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DEARBORN, Mich., Nov. 13, 2019 – Moms heading back to the outside workforce after the birth of a child face lots of challenges. Ford is working to minimize one of them with help from the mothers themselves.
The company has begun upgrading to state-of-the-art lactation lounges for moms returning to the workplace across its U.S. campuses. Over the next three years, Ford will launch about 75 redesigned mother’s rooms plus 25 dual purpose mother’s/wellness rooms by 2023. Created with input from Ford working moms, the all-new mother’s rooms are only one part of a host of benefits Ford provides to working parents.
“Ford is all about human-centered design – of its vehicles and its workplaces,” said Jackie Shuk, global director, Ford Land. “By including moms in the design process, we’ve created a space that provides the highest level of support for nursing mothers, which helps to ease their transition back to work after maternity leave.”
About 60 working mothers and other women took part in a series of employee workshops earlier this year that kicked off the redesign process. They influenced the look, feel and functionality of Ford’s new mother’s rooms in an effort to create a more inclusive and stress-free work environment that provides for their professional and personal needs, including those of their newborns.
“Many working moms want to be able to multitask when using the mother’s rooms,” said Kathy Baker, Ford human resources policies and programs specialist. “This new design makes that easier to do.”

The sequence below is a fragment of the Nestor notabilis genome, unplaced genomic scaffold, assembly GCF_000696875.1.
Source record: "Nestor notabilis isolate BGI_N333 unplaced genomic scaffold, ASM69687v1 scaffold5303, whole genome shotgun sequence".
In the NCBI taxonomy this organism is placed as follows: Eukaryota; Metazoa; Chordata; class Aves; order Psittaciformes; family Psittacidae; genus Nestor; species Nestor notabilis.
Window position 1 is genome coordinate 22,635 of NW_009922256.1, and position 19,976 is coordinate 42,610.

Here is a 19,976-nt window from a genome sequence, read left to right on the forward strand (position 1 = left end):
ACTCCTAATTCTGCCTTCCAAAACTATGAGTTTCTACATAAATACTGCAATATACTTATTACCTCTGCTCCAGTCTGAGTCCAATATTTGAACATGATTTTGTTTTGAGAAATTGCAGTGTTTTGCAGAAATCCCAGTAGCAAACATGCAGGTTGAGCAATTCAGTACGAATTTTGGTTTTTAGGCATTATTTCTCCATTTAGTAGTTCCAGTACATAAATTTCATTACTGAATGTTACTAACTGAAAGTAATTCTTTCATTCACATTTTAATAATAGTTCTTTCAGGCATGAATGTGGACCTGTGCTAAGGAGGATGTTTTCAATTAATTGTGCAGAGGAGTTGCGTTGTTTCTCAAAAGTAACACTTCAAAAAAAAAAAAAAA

Nursing mothers returning to work will have access to all mother’s rooms on the company’s campuses, the first two of which launched at Ford World Headquarters in Dearborn this summer. The rooms at headquarters feature a waiting area and private nursing suites, which include a comfortable chair, telephone, Wi-Fi, adjustable lighting and worktable. The program is testing medical-grade breast pumps, which encourage more effective and efficient milk collection. The waiting area features additional seating, a sink with filtered water, lockers to store personal items, a refrigerator, a microwave and a mirror.
Ford enlisted Healthy Horizons, a leader in corporate lactation and breastfeeding wellness services, to assist with planning and long-term servicing of the mother’s rooms. Company co-founder Sheila Janakos, an international board-certified lactation consultant and educator, said Ford’s vision for its new corporate lactation program is cutting-edge. “It raises the bar for workplace mother’s rooms across the United States,” she said.
Sara Roberson, a Ford finance manager who participated in the workshops, said that engaging working mothers and bringing their feedback to life shows that Ford really listens.
“Taking care of people is so important for a successful business,” said Roberson. “Having this space at Ford relieves a lot of stress, in that I don’t have to choose between breastfeeding my baby and getting my work done.”
Mother’s rooms are among a range of family benefits offered by Ford. Others include: